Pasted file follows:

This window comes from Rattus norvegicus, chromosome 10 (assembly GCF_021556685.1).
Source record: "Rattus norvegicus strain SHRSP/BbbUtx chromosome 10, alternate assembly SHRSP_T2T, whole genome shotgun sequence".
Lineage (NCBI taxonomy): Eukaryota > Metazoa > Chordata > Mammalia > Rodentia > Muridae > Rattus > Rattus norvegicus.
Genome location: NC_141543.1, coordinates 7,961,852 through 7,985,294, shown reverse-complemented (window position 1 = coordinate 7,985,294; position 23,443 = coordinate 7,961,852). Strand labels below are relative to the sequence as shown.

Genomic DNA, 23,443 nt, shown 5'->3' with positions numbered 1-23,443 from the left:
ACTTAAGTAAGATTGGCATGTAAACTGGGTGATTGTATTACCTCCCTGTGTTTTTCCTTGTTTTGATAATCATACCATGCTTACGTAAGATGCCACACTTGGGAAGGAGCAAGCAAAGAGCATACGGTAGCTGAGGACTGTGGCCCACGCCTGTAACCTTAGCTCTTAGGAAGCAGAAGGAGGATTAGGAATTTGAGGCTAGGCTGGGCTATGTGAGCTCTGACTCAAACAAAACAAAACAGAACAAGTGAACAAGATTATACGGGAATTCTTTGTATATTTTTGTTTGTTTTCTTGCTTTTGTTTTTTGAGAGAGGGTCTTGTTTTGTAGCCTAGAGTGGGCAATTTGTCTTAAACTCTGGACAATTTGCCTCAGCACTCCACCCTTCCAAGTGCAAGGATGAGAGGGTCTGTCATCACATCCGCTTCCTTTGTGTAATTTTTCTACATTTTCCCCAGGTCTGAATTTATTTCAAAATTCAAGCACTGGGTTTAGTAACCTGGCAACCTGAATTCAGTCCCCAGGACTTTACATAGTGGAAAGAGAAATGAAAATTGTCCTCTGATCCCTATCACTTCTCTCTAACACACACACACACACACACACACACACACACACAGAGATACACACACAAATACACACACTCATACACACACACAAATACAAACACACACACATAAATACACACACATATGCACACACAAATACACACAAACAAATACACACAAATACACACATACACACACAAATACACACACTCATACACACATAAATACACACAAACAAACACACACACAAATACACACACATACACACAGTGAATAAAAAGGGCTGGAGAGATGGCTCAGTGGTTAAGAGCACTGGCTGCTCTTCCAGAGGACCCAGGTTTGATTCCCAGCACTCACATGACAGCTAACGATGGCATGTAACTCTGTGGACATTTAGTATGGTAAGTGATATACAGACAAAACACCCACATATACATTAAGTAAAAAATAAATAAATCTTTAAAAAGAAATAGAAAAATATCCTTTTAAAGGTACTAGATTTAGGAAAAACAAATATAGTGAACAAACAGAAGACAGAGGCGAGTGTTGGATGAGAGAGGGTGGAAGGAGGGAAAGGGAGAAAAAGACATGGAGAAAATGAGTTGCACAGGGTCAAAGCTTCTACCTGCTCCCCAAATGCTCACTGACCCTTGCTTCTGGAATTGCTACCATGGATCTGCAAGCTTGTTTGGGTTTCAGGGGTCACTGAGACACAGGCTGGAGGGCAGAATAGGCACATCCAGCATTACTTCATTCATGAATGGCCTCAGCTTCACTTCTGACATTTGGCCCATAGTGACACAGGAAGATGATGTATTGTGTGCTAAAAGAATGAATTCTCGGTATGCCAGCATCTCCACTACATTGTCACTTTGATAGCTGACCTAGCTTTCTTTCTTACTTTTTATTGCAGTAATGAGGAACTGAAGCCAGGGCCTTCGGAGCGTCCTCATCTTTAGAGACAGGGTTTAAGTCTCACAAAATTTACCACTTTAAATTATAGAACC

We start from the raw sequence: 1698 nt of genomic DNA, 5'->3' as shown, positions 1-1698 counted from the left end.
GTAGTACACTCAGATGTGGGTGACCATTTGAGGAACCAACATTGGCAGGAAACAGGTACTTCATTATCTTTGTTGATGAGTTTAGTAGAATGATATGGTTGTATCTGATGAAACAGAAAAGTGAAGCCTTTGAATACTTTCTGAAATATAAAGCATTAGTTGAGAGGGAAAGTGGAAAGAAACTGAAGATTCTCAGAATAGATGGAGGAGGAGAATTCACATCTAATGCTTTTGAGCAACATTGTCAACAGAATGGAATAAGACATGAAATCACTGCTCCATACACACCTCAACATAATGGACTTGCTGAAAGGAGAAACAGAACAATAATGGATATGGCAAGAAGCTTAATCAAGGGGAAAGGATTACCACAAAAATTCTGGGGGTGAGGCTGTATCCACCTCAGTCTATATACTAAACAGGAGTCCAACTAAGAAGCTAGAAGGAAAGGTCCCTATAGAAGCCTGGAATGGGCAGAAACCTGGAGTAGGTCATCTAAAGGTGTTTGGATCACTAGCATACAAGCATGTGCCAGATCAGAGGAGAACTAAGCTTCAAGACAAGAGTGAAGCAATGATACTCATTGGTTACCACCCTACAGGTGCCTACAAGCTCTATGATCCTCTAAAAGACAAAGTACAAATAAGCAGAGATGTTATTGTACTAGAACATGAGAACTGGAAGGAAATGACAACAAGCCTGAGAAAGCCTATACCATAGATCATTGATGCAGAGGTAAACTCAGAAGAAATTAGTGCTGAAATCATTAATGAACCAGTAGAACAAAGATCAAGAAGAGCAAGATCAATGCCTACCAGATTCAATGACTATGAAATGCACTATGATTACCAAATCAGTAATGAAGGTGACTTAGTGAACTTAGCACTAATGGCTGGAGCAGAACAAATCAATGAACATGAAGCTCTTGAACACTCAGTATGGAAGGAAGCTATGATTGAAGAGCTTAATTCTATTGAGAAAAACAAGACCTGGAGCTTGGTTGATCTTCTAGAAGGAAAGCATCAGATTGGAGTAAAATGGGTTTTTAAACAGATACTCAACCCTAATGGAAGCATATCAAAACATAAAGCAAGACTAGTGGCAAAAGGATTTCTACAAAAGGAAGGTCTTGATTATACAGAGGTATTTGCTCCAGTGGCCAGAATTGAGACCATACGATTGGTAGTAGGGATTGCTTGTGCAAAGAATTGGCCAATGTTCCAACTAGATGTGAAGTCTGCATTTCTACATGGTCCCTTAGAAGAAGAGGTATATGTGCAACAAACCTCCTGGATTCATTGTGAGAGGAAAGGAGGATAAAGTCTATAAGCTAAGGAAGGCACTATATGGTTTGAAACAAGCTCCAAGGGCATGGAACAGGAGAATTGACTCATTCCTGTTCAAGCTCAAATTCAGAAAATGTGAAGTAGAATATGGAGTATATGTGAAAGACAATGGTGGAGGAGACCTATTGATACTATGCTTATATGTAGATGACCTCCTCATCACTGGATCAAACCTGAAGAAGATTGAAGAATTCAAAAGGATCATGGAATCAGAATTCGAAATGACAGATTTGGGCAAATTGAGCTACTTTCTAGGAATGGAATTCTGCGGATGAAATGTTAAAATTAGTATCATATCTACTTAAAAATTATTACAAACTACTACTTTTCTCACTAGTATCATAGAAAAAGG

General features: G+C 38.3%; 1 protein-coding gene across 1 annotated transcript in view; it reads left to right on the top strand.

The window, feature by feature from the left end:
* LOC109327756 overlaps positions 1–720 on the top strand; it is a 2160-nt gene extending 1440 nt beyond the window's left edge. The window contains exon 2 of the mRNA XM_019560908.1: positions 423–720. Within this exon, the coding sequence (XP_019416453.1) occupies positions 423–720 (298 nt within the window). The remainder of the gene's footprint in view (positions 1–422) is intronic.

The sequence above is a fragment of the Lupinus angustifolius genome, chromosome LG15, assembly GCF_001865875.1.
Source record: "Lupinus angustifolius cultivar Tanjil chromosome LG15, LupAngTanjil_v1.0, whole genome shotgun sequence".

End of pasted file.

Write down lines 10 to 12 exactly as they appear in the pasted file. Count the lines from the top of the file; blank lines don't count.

The window, feature by feature from the left end:
* LOC109327756 overlaps positions 1–720 on the top strand; it is a 2160-nt gene extending 1440 nt beyond the window's left edge. The window contains exon 2 of the mRNA XM_019560908.1: positions 423–720. Within this exon, the coding sequence (XP_019416453.1) occupies positions 423–720 (298 nt within the window). The remainder of the gene's footprint in view (positions 1–422) is intronic.

The sequence above is a fragment of the Lupinus angustifolius genome, chromosome LG15, assembly GCF_001865875.1.